Taliban leader spent last days just miles from US base, report says
By J.P. LAWRENCE | STARS AND STRIPES Published: March 11, 2019
KABUL, Afghanistan — The Taliban have confirmed that their shadowy founder died just a few miles from an American base in Afghanistan — and not in Pakistan, as generally believed — even as the Kabul government rejected the claim, which is at the center of a new report from a New York-based research center.
Experts and intelligence analysts have long believed Mullah Mohammad Omar fled to Pakistan after the U.S. invaded Afghanistan in 2001. From there, according to the consensus view, he at some level directed Taliban operations until his death in 2013.
But the Taliban’s one-eyed leader actually might have remained in Afghanistan and relinquished direct command of the group, according to the report.
The report’s author, long-time Afghanistan researcher Bette Dam, relied on interviews with Mullah Omar’s bodyguard as well as members of the Taliban and Afghan security agencies, she wrote. The report was published during the weekend by the Zomia Center, a research group affiliated with New America, a nonpartisan think tank in Washington.
Omar gave up control of the Taliban within days of their defeat and went into hermitic isolation in rural Zabul, an insurgent-friendly province on Afghanistan’s southern border with Pakistan. At various points, he lived in houses just miles away from forward operating bases Lagman and Wolverine, said the report, titled “The Secret Life of Mullah Omar.”
Omar did not trust Pakistan, and would not go there even for medical help, it said.
Dam’s book about her own efforts to track down Mullah Omar, “Searching for an Enemy,” was published in Dutch in February.
In the Zomia Center report, she disputes the U.S. narrative that Mullah Omar actively commanded Taliban forces while cooperating with al-Qaida militants in Pakistan. The mullah had almost no interaction with other people until his death, except for a few scares in which American troops failed to find his hidden room, the report said.
It noted that the New York Times and Politico had also reported on speculations that Mullah Omar had died in Afghanistan.
The report has received mixed reactions in Kabul, where officials have long blamed Islamabad for insecurity in the region.
A former high-ranking member of the Taliban said he has not read the report, but its findings fit what he has heard.
“Mullah Omar did not die in Pakistan,” said Hakim Mujahid, a member of High Peace Council of Afghanistan and former Taliban representative to the United Nations during their regime. “He suffered somehow but he didn’t go anywhere out of the country and died there.”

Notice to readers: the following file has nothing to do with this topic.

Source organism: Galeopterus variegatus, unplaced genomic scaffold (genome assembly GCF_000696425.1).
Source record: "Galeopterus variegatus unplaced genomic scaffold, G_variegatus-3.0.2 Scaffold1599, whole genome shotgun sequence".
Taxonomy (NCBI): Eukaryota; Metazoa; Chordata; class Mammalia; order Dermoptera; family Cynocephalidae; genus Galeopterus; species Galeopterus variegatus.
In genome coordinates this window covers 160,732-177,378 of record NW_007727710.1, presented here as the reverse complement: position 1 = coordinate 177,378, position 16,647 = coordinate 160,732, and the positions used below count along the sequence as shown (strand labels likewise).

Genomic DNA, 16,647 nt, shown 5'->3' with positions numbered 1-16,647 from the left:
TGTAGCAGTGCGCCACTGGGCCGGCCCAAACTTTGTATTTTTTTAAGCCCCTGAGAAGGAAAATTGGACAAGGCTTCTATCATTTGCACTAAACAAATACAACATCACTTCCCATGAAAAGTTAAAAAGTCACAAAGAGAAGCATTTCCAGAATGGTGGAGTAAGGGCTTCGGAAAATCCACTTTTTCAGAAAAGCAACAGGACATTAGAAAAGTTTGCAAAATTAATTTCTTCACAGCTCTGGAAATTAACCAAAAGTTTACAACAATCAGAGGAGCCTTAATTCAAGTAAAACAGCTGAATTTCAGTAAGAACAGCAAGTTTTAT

The Taliban founder didn’t go to any other country “for a single day,” the Taliban said in a statement Monday.
Members of the government in Kabul, meanwhile, have rejected the report’s claims.
“We strongly reject this delusional claim & we see it as an effort to create & build an identify for the Taliban and their foreign backers. We have sufficient evidence which shows he (Mullah Omar) lived & died in #Pakistan,” presidential spokesman Haroon Chakhansuri said on Twitter.
The idea that Mullah Omar would stay in a country swarming with more than 140,000 U.S. and NATO troops seems unlikely, David Petraeus, a former CIA director and a onetime U.S. military commander in Afghanistan and Iraq, told the Wall Street Journal.
For its part, the U.S. has long accused Pakistan of harboring the Taliban, including its deadly Haqqani network, and has made foreign aid to the country contingent on a crackdown. Mullah Omar’s successor was killed on the Pakistan side of the border in a 2016 drone strike, and last year, Washington cancelled about $300 million in aid after President Donald Trump criticized Islamabad for its counterterrorism record.
The Taliban founder’s hidden life in Afghanistan, however, suggests a staggering U.S. intelligence failure regarding the group with whom it is now negotiating an end to the war, now in its 18th year, the report’s author said.
“Remarkably little is known about the men on whom the U.S. is pinning its hopes for peace,” Dam wrote, referring to ongoing talks between U.S. and Taliban representatives, including Taliban co-founder Mullah Abdul Ghani Baradar, in Doha, Qatar.